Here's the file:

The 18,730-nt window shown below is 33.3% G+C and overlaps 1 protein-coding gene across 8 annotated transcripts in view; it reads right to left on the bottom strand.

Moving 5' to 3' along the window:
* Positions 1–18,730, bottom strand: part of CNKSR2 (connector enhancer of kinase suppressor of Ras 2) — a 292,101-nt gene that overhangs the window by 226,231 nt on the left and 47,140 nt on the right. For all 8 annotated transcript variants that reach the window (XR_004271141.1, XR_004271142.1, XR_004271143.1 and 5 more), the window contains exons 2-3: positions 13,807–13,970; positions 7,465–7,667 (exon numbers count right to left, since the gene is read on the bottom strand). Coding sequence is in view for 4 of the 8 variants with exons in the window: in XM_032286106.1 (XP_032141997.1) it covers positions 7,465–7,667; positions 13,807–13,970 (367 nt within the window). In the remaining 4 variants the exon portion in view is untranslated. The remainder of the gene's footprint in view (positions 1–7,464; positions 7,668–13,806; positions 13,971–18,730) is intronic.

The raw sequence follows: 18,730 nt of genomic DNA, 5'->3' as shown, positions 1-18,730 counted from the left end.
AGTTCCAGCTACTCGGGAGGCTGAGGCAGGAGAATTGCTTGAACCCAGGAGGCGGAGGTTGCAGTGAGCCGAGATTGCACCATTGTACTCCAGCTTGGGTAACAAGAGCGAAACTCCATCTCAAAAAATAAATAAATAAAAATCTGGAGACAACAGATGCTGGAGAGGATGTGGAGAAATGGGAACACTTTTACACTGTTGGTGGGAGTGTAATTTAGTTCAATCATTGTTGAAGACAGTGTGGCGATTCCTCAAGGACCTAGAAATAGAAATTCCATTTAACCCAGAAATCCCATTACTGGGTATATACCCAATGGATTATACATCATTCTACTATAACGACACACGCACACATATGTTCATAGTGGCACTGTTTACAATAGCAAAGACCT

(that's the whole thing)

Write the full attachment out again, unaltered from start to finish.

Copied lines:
The 18,730-nt window shown below is 33.3% G+C and overlaps 1 protein-coding gene across 8 annotated transcripts in view; it reads right to left on the bottom strand.

Moving 5' to 3' along the window:
* Positions 1–18,730, bottom strand: part of CNKSR2 (connector enhancer of kinase suppressor of Ras 2) — a 292,101-nt gene that overhangs the window by 226,231 nt on the left and 47,140 nt on the right. For all 8 annotated transcript variants that reach the window (XR_004271141.1, XR_004271142.1, XR_004271143.1 and 5 more), the window contains exons 2-3: positions 13,807–13,970; positions 7,465–7,667 (exon numbers count right to left, since the gene is read on the bottom strand). Coding sequence is in view for 4 of the 8 variants with exons in the window: in XM_032286106.1 (XP_032141997.1) it covers positions 7,465–7,667; positions 13,807–13,970 (367 nt within the window). In the remaining 4 variants the exon portion in view is untranslated. The remainder of the gene's footprint in view (positions 1–7,464; positions 7,668–13,806; positions 13,971–18,730) is intronic.

The raw sequence follows: 18,730 nt of genomic DNA, 5'->3' as shown, positions 1-18,730 counted from the left end.
AGTTCCAGCTACTCGGGAGGCTGAGGCAGGAGAATTGCTTGAACCCAGGAGGCGGAGGTTGCAGTGAGCCGAGATTGCACCATTGTACTCCAGCTTGGGTAACAAGAGCGAAACTCCATCTCAAAAAATAAATAAATAAAAATCTGGAGACAACAGATGCTGGAGAGGATGTGGAGAAATGGGAACACTTTTACACTGTTGGTGGGAGTGTAATTTAGTTCAATCATTGTTGAAGACAGTGTGGCGATTCCTCAAGGACCTAGAAATAGAAATTCCATTTAACCCAGAAATCCCATTACTGGGTATATACCCAATGGATTATACATCATTCTACTATAACGACACACGCACACATATGTTCATAGTGGCACTGTTTACAATAGCAAAGACCT